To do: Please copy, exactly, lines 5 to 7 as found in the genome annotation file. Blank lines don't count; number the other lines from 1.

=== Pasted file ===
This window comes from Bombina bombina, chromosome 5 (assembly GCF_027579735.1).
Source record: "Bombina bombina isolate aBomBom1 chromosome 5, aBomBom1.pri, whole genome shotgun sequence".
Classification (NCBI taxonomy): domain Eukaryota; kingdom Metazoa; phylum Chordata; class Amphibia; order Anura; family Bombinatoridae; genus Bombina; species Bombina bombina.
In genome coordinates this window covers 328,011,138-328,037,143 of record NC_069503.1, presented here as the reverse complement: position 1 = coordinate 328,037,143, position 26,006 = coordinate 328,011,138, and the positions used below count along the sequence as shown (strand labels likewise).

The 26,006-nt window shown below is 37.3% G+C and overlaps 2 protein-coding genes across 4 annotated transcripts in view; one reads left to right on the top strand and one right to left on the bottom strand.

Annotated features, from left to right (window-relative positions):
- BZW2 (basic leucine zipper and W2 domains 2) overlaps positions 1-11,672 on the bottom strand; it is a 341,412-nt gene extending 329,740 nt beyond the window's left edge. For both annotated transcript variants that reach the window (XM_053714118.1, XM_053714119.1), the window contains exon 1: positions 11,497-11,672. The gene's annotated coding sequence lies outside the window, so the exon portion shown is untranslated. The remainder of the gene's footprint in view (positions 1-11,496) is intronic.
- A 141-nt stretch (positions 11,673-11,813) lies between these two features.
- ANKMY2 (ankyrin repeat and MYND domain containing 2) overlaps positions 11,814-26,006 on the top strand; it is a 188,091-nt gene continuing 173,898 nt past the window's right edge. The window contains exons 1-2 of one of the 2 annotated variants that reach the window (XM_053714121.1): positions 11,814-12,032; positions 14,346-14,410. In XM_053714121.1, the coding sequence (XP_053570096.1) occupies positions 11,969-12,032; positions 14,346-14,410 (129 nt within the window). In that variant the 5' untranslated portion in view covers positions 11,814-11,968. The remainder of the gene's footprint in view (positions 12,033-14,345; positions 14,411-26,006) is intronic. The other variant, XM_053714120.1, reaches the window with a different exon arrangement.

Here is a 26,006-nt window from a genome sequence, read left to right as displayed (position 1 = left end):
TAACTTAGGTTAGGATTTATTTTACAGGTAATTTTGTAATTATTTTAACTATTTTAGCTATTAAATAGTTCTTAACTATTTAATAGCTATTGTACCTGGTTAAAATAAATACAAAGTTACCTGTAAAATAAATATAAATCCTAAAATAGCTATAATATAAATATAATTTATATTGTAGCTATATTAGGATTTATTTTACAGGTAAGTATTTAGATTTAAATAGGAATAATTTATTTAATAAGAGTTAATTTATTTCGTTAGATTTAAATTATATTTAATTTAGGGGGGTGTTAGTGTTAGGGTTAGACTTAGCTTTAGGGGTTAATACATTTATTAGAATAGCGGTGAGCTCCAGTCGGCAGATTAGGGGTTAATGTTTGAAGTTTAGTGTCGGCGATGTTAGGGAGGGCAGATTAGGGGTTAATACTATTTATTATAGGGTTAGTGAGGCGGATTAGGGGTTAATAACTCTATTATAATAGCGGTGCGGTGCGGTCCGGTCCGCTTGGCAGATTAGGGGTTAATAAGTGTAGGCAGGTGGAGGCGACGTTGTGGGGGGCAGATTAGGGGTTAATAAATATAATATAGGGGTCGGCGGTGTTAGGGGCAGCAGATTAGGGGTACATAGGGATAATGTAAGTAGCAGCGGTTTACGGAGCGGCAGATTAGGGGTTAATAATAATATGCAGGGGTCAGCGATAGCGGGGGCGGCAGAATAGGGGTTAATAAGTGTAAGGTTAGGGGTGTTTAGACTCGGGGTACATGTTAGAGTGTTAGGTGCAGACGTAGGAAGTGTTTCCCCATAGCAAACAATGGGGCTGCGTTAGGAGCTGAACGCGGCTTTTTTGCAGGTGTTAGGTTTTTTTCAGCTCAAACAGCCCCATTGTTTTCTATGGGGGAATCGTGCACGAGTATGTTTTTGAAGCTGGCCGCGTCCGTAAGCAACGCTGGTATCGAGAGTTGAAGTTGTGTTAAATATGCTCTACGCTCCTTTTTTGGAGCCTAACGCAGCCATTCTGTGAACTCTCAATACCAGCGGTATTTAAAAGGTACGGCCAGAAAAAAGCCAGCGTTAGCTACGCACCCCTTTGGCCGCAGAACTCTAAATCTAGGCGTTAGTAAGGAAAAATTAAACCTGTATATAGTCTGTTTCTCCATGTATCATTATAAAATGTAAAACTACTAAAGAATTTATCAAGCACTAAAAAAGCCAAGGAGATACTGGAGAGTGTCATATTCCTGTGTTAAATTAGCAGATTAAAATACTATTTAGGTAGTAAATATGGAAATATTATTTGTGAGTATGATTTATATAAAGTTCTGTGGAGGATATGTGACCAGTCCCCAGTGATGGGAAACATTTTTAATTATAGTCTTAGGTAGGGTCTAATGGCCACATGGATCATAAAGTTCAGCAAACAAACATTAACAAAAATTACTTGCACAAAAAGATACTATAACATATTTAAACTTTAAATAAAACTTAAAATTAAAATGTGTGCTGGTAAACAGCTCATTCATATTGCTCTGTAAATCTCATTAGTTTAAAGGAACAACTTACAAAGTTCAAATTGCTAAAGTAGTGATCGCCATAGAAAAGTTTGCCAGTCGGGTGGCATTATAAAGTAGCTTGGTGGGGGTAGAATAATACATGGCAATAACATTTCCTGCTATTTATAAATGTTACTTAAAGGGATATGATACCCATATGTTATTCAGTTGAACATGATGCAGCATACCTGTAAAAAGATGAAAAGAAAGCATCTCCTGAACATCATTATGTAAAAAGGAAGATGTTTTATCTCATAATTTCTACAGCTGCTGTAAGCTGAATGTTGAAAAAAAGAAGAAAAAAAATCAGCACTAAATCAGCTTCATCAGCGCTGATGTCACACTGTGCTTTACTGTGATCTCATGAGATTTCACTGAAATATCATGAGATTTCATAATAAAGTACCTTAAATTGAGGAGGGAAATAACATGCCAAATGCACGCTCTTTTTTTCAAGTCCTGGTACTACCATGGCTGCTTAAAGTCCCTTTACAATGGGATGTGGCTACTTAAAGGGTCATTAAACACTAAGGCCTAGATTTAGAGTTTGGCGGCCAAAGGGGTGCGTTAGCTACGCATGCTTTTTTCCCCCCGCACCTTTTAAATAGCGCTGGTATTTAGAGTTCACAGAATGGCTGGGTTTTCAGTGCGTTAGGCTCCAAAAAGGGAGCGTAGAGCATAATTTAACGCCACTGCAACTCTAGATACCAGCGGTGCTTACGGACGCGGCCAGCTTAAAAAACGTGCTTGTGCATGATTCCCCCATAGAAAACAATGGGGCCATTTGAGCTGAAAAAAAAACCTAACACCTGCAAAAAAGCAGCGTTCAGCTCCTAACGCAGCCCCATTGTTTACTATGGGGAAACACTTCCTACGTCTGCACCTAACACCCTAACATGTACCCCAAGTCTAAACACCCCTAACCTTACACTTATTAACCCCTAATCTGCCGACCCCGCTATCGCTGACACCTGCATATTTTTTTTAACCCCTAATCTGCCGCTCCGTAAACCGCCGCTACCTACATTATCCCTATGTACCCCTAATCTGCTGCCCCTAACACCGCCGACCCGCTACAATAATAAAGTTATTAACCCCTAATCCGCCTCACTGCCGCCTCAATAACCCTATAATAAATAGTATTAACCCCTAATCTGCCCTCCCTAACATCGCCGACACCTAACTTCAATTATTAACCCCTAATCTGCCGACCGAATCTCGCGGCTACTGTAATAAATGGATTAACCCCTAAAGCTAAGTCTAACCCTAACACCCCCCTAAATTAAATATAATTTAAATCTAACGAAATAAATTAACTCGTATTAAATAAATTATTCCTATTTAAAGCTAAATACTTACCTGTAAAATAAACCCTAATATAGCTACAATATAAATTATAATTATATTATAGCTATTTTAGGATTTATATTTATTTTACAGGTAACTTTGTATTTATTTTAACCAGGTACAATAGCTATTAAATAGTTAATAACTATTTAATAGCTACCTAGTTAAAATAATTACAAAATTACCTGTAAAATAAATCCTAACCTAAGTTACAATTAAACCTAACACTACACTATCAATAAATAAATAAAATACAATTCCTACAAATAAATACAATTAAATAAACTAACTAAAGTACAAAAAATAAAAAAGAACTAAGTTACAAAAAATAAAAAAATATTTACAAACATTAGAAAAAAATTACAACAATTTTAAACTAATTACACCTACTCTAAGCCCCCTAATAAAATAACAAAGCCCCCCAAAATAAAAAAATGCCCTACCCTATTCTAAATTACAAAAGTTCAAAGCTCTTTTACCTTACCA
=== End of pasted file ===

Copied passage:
The 26,006-nt window shown below is 37.3% G+C and overlaps 2 protein-coding genes across 4 annotated transcripts in view; one reads left to right on the top strand and one right to left on the bottom strand.

Annotated features, from left to right (window-relative positions):
- BZW2 (basic leucine zipper and W2 domains 2) overlaps positions 1-11,672 on the bottom strand; it is a 341,412-nt gene extending 329,740 nt beyond the window's left edge. For both annotated transcript variants that reach the window (XM_053714118.1, XM_053714119.1), the window contains exon 1: positions 11,497-11,672. The gene's annotated coding sequence lies outside the window, so the exon portion shown is untranslated. The remainder of the gene's footprint in view (positions 1-11,496) is intronic.